The most obvious generational clash that is looming: Boomer execs who don’t want to go anywhere. Whether they are simply good at their jobs, want to rack up a few more years of 401(k) savings or just can’t envision life at the shuffleboard court, they often want to keep running the show. That can be a problem for younger staffers stuck on the ladder. As a result, 25 percent of CEOs over age 65 had to be forced out within the five years following the financial crisis, according to a study by The Conference Board.
The potential for a generational conflict at work has made for some innovative attempts to not only play peacemaker, but also make the two groups work better together. There’s been a concerted attempt by many to dispel the most exaggerated stereotypes about millennials (entitled, needy, addicted to technology) and boomers (stubborn, uncaring, live to work) on the job. One study by researchers at George Washington University found that generational differences in the workplace were “moderate to small, essentially zero in many cases.” Meanwhile, the IBM Institute for Business Value found it was largely untrue that millennials’ career goals are different from boomers’; that they need constant acclaim; that they are digital addicts; or that they are more likely to switch employers.
John Petzold, himself a millennial who became the youngest senior client partner in Korn Ferry history, sees three huge traits that the two generations share: a desire to achieve success through measurable impact, to be heard and appreciated, and to maintain a reasonable (though perhaps more flexibly integrated) work-life balance. “In our daily lives, we interact with people of different ages all the time—and the workplace should be no different,” says Petzold. “You just need to have a respectful, situational understanding of someone else’s point of view.”
At the same time, there are plenty of boomers who have adapted to a changing environment. Joel Hull may have been born in 1964, near the tail end of the boomer generation, but when he recently became Pei Technology’s vice president of engineering, working alongside Scott Bender at the start-up founded by two millennials, he adjusted his game. Instead of phone calls or email, he now typically sends colleagues updates or reminders using text or Slack. He quickly absorbed all the modern acronyms and texting conventions. And he got used to coming across a wide variety of political views, which didn’t use to be the case in the workplace. As he says, “You aren’t in Kansas anymore.”
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Some companies have encouraged millennials and boomers to collaborate informally. IBM created in 2016 the CoachMe program for peer-to-peer mentoring. Whether it’s subjects like cloud computing, blockchain or machine learning, IBM employees have a social platform to reach out to each other and bolster their skills.
Sometimes that is in the traditional mentoring sense, of older employees teaching younger ones, but these days reverse mentoring is on the rise, too. “Experienced IBMers can request mentoring support from colleagues more junior in the company but savvy in a particular skill,” says Patrick Brossard, an IBM manager who helps lead the program from Paris. The CoachMe program now has 55,000 participants across 80 countries, with around 2,000 coaching sessions a month.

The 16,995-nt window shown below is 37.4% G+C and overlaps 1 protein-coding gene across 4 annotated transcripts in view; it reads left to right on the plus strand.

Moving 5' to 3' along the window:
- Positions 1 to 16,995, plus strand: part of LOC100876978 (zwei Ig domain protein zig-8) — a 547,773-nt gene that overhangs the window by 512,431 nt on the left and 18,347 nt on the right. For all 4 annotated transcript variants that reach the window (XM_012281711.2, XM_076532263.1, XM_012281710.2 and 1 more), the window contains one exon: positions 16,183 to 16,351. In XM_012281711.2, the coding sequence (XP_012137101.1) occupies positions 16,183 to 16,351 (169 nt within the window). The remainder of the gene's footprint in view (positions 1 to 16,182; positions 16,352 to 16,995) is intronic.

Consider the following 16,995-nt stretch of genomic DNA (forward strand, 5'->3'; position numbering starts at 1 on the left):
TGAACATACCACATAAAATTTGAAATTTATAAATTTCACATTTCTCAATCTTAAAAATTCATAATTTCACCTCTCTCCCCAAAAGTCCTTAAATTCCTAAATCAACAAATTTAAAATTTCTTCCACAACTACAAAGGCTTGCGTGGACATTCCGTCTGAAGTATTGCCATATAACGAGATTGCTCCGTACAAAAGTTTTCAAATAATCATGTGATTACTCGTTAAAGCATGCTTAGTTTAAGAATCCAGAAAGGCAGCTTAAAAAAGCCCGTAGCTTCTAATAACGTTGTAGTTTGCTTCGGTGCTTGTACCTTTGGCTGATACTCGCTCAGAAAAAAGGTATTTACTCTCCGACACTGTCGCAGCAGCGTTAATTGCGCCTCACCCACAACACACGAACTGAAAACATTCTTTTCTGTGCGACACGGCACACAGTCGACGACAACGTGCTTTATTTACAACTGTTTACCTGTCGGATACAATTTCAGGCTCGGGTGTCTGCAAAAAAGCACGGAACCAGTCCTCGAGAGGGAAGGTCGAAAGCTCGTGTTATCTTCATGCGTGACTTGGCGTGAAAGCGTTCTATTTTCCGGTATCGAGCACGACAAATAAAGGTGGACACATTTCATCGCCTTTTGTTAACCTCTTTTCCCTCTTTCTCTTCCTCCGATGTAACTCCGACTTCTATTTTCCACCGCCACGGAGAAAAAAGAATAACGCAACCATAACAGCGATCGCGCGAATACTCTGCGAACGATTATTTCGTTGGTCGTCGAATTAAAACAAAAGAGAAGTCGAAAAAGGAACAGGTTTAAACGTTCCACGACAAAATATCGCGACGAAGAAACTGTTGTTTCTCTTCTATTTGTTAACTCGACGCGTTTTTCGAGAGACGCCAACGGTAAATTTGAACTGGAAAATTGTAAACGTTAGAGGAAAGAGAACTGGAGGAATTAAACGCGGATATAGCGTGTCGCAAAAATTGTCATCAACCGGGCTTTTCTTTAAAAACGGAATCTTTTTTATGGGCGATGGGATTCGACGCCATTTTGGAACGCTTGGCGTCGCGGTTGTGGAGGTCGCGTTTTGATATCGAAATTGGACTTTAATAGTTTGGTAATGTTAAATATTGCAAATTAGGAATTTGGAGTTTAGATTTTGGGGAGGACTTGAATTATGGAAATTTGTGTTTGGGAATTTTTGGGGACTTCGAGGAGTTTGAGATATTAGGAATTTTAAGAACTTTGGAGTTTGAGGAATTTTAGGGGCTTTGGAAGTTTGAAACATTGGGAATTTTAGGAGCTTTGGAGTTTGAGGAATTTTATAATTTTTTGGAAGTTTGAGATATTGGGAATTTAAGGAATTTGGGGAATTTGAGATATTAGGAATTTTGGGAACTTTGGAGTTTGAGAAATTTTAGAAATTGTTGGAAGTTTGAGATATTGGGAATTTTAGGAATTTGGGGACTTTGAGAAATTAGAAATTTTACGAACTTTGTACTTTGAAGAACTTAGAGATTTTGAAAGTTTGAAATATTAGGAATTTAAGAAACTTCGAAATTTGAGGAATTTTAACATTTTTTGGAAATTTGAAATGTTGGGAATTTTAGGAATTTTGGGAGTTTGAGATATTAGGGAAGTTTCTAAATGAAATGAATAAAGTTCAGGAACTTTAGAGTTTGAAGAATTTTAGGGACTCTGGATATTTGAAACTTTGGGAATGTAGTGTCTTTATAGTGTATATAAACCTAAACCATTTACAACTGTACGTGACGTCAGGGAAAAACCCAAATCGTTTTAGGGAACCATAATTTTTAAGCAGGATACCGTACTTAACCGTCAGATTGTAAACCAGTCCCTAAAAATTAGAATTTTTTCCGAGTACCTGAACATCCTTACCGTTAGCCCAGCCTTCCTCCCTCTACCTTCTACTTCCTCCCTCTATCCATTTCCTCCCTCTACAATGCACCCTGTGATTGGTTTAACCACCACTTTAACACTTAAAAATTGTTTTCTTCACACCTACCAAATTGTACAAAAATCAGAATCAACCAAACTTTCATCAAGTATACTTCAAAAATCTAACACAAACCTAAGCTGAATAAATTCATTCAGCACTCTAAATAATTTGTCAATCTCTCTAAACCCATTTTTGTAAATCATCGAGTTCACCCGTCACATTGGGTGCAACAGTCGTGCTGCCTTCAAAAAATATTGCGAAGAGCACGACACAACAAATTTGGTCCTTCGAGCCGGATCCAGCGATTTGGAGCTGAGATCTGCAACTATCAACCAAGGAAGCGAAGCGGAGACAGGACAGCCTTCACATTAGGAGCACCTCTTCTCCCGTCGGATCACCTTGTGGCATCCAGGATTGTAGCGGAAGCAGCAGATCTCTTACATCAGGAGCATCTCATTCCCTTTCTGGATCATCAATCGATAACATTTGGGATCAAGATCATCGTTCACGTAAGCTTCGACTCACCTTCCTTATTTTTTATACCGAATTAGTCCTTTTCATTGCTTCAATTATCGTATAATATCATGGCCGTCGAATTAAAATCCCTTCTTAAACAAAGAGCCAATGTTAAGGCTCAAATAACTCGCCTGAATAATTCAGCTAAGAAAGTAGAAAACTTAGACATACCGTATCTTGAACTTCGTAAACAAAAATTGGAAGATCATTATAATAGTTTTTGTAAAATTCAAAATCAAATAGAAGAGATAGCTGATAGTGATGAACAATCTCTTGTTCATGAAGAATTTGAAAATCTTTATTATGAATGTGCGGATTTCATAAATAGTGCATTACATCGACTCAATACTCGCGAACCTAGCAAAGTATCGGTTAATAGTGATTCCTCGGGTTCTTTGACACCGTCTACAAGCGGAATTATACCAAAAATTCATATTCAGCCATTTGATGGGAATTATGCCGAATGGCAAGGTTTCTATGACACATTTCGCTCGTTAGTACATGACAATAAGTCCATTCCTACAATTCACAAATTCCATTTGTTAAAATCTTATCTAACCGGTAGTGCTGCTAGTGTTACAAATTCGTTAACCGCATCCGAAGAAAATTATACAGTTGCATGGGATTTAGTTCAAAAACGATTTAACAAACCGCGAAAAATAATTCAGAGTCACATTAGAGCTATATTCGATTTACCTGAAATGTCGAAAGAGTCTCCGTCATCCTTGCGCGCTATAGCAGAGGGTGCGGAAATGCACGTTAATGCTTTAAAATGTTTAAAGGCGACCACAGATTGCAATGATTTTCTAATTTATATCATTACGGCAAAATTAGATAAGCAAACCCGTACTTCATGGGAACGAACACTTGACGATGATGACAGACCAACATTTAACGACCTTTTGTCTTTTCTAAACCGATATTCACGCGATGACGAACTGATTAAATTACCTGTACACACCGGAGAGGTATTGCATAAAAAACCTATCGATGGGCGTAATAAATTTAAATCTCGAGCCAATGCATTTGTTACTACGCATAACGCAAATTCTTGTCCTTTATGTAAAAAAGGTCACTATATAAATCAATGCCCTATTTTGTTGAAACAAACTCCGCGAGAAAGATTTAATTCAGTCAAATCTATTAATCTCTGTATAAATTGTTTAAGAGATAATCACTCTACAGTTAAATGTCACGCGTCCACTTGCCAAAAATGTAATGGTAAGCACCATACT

Generational differences are also affecting the architecture of how workspaces are being designed. If boomers are used to walled-off offices, and millennials tend to gather in gigantic open areas, Boston-based financial giant Fidelity Investments decided to give them both. “We are rolling out new workspaces across Fidelity that reflect the flexibility a multigenerational workforce requires, from collaboration to quiet spaces,” says spokeswoman Kate Taylor. Fidelity knew that the actual office environment was a pressure point for millennials, and modifying it could help enable them to lure and keep unique talent.
But what may be the biggest way to get millennials and boomers to work together well is creating flexible work arrangements that both generations can appreciate. “The workforce that was coming to us wanted a different kind of work environment with more flexibility, and they were vocal about it,” says Anne Donovan, the people innovation leader at PricewaterhouseCoopers. The result: a firm-wide initiative called Flexibility2. The cultural shift wasn’t instantaneous—it took about “six or seven years to turn the ship,” she says—but the new setup allowed employees to work “anytime, anyplace, anywhere.” Younger employees loved it, boosting retention numbers, and older employees got used to the idea of “not having to drive to one place in order to work together,” says Donovan. “We don’t have to do that anymore.”
Some estimates suggest that millennials will make up about three quarters of the global workforce by 2025. At that point, most boomers should be out of the workforce, but experts say minding the gap between boomers and millennials now will be good training for the next potential gap, between millennials and the group behind them: Gen Z.
Creating a consistent, company-wide strategy right now will ensure that all managers can become adept, Grubb says. After all, promoting “age diversity” can be just as helpful as other types of diversity, like race or gender, in being inclusive of a wide range of viewpoints. And that kind of attitude starts at the top.
“If you only have one age perspective in the office, then chances are you’re missing out on some success,” says Triplemint’s Walker. “By hiring and managing across multiple generations, you make sure that everyone brings something a little different to the table.”
The key point: Having a generational strategy, instead of just winging it, can have very real results for your organization in terms of attraction, retention and productivity. “You can cut your generational turnover in half with two central ideas,” says Shaw. First, millennials are like canaries in a coal mine, in that they will actually leave if they don’t get certain things. “So manage to them, and you will become a better manager for all generations.”
The second idea, according to Shaw: Don’t just guess what employees of each generation need—ask them. “Get curious, have that conversation and they will tell you.”